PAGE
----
Functionalization of the polysaccharide hydrogel gellan gum for tissue engineering applications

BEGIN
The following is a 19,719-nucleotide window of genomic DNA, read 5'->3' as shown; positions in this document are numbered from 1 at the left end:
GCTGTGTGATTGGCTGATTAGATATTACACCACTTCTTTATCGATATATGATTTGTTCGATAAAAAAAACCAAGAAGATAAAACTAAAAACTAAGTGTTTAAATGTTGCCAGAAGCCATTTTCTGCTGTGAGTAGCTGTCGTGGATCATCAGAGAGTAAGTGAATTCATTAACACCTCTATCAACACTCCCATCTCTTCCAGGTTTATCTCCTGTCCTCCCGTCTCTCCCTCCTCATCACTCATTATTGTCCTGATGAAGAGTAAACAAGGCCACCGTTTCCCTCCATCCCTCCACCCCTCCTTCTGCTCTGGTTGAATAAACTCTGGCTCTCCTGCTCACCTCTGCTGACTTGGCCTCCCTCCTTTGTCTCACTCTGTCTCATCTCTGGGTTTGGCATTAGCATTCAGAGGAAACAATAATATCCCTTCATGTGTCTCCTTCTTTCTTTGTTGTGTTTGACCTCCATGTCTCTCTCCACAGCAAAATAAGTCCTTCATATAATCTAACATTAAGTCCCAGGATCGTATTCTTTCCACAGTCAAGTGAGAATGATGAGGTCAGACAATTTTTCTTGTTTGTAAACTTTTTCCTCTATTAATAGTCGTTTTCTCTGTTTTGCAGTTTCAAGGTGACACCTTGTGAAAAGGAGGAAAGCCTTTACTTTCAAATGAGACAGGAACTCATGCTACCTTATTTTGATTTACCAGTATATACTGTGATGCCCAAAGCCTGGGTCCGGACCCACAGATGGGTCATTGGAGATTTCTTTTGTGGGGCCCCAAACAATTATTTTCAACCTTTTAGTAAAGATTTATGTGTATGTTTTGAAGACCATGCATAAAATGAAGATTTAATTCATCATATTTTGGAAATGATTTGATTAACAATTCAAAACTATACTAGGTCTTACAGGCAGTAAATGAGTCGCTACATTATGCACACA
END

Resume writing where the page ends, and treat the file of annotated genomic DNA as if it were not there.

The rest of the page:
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Hydrogels have for long been a promising class of materials for tissue engineering applications. Essentially, hydrogels form a scaffold-like support structure for cells and provide an aqueous environment. This artificial environment mimics natural tissues and allows for the research on cells and the effect of factors onto cells. Furthermore, hydrogels can be used in regenerative medicine for cell delivery to damaged tissue. The herein studied hydrogel material is the polysaccharide gellan gum, which has been developed as a food additive, but has recently been proposed as a suitable tissue engineering material. Although most hydrogel materials are biocompatible and do not negatively affect cell growth, they are also biologically relatively inert. To combat this situation, various approaches have been described in the literature to functionalize hydrogels with an abundance of different bioactive molecules through the means of various chemical strategies. Likewise, gellan gum hydrogels have been used successfully in cell culture, but satisfying cell adhesion and response have not been achieved. This thesis work describes the chemical functionalization of gellan gum and the covalent binding of the protein avidin to the gellan gum. Avidin is a tetrameric protein which binds biotin with high specificity and affinity. This allows for the convenient and flexible modification of the gellan gum network with biotin-labelled compounds, notably biotinylated ligands for cell attachment and signaling. Therefore, sodium purified gellan gum was successfully functionalized with avidin over carbodiimide coupling. Self-supporting gel samples could be created from the functionalized gellan gum. Commercial gellan gum was purified with an established method and its elemental composition was analyzed with atomic absorption spectroscopy. The covalent coupling of avidin was verified with gel electrophoresis, while its functionality was determined with fluorescence spectroscopy. Hydrogel samples were formed with calcium and bioamines and the mechanical properties of the gels were examined with compression testing. The results verify that the presented approach offers a mild functionalization that does not disturb hydrogel gelation or the avidin-biotin binding. Further work is required to improve the cross-linking and gel sample production, in order to achieve consistent results of parallel samples with good gel structure and desired suitable mechanical behavior. The next steps will be to discern a suitable biotinylated bioactive cue, such as biotinylated RGD, and test the ability of the functionalized gellan gum to serve as a cell culture matrix.